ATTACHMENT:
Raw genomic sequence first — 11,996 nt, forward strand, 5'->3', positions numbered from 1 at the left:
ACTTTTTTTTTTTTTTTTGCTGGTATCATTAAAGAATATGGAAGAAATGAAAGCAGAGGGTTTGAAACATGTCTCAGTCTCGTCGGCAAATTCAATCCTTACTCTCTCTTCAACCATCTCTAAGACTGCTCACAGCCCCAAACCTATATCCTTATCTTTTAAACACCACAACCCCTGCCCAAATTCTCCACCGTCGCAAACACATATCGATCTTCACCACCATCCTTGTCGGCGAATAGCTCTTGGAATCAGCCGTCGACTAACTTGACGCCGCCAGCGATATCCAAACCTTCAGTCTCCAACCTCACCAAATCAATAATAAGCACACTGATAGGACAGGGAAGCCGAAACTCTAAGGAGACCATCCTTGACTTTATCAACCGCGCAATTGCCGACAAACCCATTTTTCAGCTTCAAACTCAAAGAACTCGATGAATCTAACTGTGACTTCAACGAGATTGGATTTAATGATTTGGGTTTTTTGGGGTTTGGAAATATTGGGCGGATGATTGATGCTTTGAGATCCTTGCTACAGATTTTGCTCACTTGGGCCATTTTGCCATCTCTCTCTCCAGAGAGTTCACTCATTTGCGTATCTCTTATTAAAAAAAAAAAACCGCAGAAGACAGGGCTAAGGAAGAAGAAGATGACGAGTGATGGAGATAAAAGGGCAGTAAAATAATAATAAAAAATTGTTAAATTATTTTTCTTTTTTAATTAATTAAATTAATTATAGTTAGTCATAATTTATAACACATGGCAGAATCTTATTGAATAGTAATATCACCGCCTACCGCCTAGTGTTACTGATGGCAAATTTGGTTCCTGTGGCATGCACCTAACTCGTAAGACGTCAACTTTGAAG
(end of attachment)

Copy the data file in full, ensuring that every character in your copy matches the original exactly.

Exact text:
Raw genomic sequence first — 11,996 nt, forward strand, 5'->3', positions numbered from 1 at the left:
ACTTTTTTTTTTTTTTTTGCTGGTATCATTAAAGAATATGGAAGAAATGAAAGCAGAGGGTTTGAAACATGTCTCAGTCTCGTCGGCAAATTCAATCCTTACTCTCTCTTCAACCATCTCTAAGACTGCTCACAGCCCCAAACCTATATCCTTATCTTTTAAACACCACAACCCCTGCCCAAATTCTCCACCGTCGCAAACACATATCGATCTTCACCACCATCCTTGTCGGCGAATAGCTCTTGGAATCAGCCGTCGACTAACTTGACGCCGCCAGCGATATCCAAACCTTCAGTCTCCAACCTCACCAAATCAATAATAAGCACACTGATAGGACAGGGAAGCCGAAACTCTAAGGAGACCATCCTTGACTTTATCAACCGCGCAATTGCCGACAAACCCATTTTTCAGCTTCAAACTCAAAGAACTCGATGAATCTAACTGTGACTTCAACGAGATTGGATTTAATGATTTGGGTTTTTTGGGGTTTGGAAATATTGGGCGGATGATTGATGCTTTGAGATCCTTGCTACAGATTTTGCTCACTTGGGCCATTTTGCCATCTCTCTCTCCAGAGAGTTCACTCATTTGCGTATCTCTTATTAAAAAAAAAAAACCGCAGAAGACAGGGCTAAGGAAGAAGAAGATGACGAGTGATGGAGATAAAAGGGCAGTAAAATAATAATAAAAAATTGTTAAATTATTTTTCTTTTTTAATTAATTAAATTAATTATAGTTAGTCATAATTTATAACACATGGCAGAATCTTATTGAATAGTAATATCACCGCCTACCGCCTAGTGTTACTGATGGCAAATTTGGTTCCTGTGGCATGCACCTAACTCGTAAGACGTCAACTTTGAAG